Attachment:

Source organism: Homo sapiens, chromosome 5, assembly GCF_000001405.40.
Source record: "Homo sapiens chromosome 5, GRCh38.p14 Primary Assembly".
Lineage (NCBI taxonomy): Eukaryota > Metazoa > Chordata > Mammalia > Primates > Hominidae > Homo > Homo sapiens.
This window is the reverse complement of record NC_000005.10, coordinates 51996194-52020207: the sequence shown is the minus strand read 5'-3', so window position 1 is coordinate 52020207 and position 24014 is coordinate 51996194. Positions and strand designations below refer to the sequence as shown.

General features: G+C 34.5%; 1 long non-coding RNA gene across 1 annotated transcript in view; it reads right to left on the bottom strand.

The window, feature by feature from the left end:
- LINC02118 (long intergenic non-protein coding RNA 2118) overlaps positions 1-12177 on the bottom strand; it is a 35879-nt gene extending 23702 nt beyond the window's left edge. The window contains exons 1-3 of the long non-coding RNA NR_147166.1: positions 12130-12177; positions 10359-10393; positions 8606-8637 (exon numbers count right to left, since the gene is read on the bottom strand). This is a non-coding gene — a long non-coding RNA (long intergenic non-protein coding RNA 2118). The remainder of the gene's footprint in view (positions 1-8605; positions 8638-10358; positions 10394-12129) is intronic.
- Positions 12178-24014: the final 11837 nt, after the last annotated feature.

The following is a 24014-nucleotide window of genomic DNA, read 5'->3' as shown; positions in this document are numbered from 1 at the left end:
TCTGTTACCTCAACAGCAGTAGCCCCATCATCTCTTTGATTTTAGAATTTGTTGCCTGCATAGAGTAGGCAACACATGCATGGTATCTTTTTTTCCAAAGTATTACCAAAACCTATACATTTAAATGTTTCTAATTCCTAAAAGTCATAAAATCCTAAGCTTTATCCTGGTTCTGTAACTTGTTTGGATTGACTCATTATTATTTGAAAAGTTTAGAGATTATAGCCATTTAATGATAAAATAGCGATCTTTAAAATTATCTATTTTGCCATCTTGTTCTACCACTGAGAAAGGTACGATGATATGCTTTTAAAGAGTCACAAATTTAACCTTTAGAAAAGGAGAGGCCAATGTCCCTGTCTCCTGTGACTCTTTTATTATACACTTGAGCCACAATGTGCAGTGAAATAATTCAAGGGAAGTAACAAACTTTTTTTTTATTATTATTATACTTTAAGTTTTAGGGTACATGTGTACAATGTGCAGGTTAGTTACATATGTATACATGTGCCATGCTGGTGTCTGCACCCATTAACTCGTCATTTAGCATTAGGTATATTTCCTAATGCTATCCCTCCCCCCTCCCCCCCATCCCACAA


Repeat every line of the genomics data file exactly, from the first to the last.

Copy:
Source organism: Homo sapiens, chromosome 5, assembly GCF_000001405.40.
Source record: "Homo sapiens chromosome 5, GRCh38.p14 Primary Assembly".
Lineage (NCBI taxonomy): Eukaryota > Metazoa > Chordata > Mammalia > Primates > Hominidae > Homo > Homo sapiens.
This window is the reverse complement of record NC_000005.10, coordinates 51996194-52020207: the sequence shown is the minus strand read 5'-3', so window position 1 is coordinate 52020207 and position 24014 is coordinate 51996194. Positions and strand designations below refer to the sequence as shown.

General features: G+C 34.5%; 1 long non-coding RNA gene across 1 annotated transcript in view; it reads right to left on the bottom strand.

The window, feature by feature from the left end:
- LINC02118 (long intergenic non-protein coding RNA 2118) overlaps positions 1-12177 on the bottom strand; it is a 35879-nt gene extending 23702 nt beyond the window's left edge. The window contains exons 1-3 of the long non-coding RNA NR_147166.1: positions 12130-12177; positions 10359-10393; positions 8606-8637 (exon numbers count right to left, since the gene is read on the bottom strand). This is a non-coding gene — a long non-coding RNA (long intergenic non-protein coding RNA 2118). The remainder of the gene's footprint in view (positions 1-8605; positions 8638-10358; positions 10394-12129) is intronic.
- Positions 12178-24014: the final 11837 nt, after the last annotated feature.

The following is a 24014-nucleotide window of genomic DNA, read 5'->3' as shown; positions in this document are numbered from 1 at the left end:
TCTGTTACCTCAACAGCAGTAGCCCCATCATCTCTTTGATTTTAGAATTTGTTGCCTGCATAGAGTAGGCAACACATGCATGGTATCTTTTTTTCCAAAGTATTACCAAAACCTATACATTTAAATGTTTCTAATTCCTAAAAGTCATAAAATCCTAAGCTTTATCCTGGTTCTGTAACTTGTTTGGATTGACTCATTATTATTTGAAAAGTTTAGAGATTATAGCCATTTAATGATAAAATAGCGATCTTTAAAATTATCTATTTTGCCATCTTGTTCTACCACTGAGAAAGGTACGATGATATGCTTTTAAAGAGTCACAAATTTAACCTTTAGAAAAGGAGAGGCCAATGTCCCTGTCTCCTGTGACTCTTTTATTATACACTTGAGCCACAATGTGCAGTGAAATAATTCAAGGGAAGTAACAAACTTTTTTTTTATTATTATTATACTTTAAGTTTTAGGGTACATGTGTACAATGTGCAGGTTAGTTACATATGTATACATGTGCCATGCTGGTGTCTGCACCCATTAACTCGTCATTTAGCATTAGGTATATTTCCTAATGCTATCCCTCCCCCCTCCCCCCCATCCCACAA